The PixieBrix Manifesto: Web Customization for the Masses

The PixieBrix Manifesto: Web Customization for the Masses
Photo by Thomas Serer / Unsplash

My freshman year of college, I interned as an “equities analyst”. What this meant in practice was that I was supposed to look up numbers in a terminal, and then type them into an Excel spreadsheet. The software provider hadn’t gotten around to implementing export for the data yet.

Not wanting to spend a whole summer entering data, I set out to put my computer science classes to use. I coded up a flow where I took screenshots, passed them through off-the-shelf OCR software, and then had a script add them to the spreadsheet. The two-month project took one week, and I spent the rest of the summer enjoying World Cup Soccer matches on the office TV.

That’s when I realized, given the right tools, even basic coding skills can translate into massive productivity and quality of life gains.

Now almost 15 years later, I see a mixed landscape. Improvements in development tools and AI are creating new possibilities. However, non-devs are often worse off. Perpetual licenses and open-source software have given way to subscriptions and walled gardens. Software providers artificially limit the productivity of their software by designing for the average user. Or worse, intentionally restrict functionality.

We started PixieBrix because we believe three things:

  1. There is no such thing as an “average user”
  2. Everyone should be empowered to customize their software to give them superpowers
  3. Computing should be delightful

To this end, we’ve set out to create low/no-code tools for customizing the behavior of software, web pages, and SaaS. But we won’t be able to do it alone. That’s why we’re also working hard to build a diverse and vibrant community of makers.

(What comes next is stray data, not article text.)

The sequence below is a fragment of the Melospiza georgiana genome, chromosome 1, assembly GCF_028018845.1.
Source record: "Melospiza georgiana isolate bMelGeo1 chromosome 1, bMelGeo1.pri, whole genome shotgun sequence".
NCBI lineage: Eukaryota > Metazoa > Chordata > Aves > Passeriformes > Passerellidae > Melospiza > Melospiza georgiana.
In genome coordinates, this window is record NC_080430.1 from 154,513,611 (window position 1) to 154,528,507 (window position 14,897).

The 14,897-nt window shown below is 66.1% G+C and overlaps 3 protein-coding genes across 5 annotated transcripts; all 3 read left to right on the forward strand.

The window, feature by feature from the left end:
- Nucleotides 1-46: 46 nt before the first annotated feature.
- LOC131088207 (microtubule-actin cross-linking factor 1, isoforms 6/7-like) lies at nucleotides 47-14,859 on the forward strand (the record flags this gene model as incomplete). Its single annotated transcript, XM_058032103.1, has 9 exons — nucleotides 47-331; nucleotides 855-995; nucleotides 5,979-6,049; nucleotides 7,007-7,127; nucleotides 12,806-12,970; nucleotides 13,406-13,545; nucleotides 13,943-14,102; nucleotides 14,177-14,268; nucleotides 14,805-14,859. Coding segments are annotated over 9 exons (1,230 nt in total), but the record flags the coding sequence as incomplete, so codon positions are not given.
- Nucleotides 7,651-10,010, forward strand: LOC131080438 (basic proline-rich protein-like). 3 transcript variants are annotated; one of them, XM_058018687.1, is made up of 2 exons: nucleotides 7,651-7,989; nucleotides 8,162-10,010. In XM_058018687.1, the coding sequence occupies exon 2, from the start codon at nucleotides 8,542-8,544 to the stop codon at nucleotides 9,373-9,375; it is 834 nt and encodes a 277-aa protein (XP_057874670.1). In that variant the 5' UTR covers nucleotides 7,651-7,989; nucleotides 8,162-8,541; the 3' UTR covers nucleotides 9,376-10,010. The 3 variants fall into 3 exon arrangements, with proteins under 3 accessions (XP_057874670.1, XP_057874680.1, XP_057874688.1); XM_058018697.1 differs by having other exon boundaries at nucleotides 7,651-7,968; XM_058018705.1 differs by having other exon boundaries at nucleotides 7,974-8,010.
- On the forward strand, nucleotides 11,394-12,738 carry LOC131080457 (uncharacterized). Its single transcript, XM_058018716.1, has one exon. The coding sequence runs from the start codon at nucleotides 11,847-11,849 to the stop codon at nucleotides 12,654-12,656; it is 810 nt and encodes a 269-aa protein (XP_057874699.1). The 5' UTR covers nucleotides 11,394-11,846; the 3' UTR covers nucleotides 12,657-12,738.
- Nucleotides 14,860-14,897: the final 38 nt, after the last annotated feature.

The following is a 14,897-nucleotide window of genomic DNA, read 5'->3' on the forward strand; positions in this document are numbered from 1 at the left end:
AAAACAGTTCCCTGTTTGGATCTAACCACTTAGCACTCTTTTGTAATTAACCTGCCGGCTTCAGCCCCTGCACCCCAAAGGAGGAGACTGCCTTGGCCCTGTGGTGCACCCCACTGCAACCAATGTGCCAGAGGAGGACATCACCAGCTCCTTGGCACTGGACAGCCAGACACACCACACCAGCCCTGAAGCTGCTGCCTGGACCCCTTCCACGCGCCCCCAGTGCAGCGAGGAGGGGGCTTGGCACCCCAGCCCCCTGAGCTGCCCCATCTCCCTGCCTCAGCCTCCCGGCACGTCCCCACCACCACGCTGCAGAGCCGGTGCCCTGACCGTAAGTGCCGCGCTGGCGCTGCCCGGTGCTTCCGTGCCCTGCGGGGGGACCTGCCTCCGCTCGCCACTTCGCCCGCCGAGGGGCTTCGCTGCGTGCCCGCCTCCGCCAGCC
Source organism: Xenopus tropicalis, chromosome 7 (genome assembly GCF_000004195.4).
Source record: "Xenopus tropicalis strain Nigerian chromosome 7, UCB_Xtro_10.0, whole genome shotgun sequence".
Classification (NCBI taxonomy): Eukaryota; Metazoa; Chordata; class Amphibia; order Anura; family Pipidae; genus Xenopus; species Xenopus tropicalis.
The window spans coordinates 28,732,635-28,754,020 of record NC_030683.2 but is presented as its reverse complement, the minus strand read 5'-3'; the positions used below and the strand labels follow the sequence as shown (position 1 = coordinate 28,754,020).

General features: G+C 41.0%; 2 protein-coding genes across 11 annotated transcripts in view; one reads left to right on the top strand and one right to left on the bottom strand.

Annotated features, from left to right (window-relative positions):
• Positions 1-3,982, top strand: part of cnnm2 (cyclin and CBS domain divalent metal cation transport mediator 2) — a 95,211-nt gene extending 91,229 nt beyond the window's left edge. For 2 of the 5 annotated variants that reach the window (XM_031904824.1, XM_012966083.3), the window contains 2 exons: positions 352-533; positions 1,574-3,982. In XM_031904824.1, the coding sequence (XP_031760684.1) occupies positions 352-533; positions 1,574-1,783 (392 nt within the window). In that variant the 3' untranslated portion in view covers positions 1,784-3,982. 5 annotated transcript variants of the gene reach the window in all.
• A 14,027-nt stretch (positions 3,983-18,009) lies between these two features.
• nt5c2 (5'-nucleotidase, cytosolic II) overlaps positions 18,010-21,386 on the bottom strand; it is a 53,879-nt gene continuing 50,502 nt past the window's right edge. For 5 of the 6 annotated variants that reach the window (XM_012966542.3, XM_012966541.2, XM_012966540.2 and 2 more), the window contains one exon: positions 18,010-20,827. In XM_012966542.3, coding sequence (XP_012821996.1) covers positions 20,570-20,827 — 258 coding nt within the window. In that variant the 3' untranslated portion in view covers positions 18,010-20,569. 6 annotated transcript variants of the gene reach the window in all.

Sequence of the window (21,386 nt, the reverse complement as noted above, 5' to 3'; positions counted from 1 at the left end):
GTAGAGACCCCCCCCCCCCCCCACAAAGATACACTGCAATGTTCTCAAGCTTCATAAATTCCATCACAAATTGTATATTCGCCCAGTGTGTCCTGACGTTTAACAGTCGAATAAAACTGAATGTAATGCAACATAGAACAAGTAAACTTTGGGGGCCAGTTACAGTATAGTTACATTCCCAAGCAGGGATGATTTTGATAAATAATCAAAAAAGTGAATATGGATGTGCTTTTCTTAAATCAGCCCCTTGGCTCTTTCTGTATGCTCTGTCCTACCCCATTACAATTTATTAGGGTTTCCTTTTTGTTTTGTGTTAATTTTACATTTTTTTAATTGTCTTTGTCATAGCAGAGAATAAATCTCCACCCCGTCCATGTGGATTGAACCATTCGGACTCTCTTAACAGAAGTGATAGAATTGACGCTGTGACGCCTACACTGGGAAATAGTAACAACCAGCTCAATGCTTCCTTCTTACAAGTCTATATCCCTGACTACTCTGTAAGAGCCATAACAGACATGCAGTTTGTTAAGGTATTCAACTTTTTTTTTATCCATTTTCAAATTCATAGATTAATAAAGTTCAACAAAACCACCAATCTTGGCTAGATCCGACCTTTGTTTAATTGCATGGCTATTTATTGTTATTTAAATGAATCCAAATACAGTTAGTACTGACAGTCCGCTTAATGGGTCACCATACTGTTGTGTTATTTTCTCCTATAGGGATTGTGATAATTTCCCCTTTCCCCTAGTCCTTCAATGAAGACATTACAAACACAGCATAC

Our first PixieBrix product is a low/no-code platform for extending web browsers. Web browsers are the new OS, and everyday people are constantly switching between countless web pages and SaaS apps. Now, with a bit of configuration, anyone using our platform can add functionality that previously required custom browser extension development. This ranges from adding elements to a page, to automating workflows à la robotic process automation (RPA).

Currently, building new features in our system requires common coding skills such as YAML, CSS selectors, JSON Schema, and regular expressions. Over time, we’ll be working hard to reduce the barriers to use, mix, match, and create.

Fitting with our beliefs, I’m proud to say our browser extension is open source (GPL v3). That means everyone can inspect what code they’re running and modify it, as long as they’re willing to extend that benefit to others.

I’d like to personally invite you to join us on our journey. To keep up to date, subscribe to our newsletter. And, if you have an idea you'd like to build, send me an email at [email protected]. I’d love to hear about it and help turn it into a reality.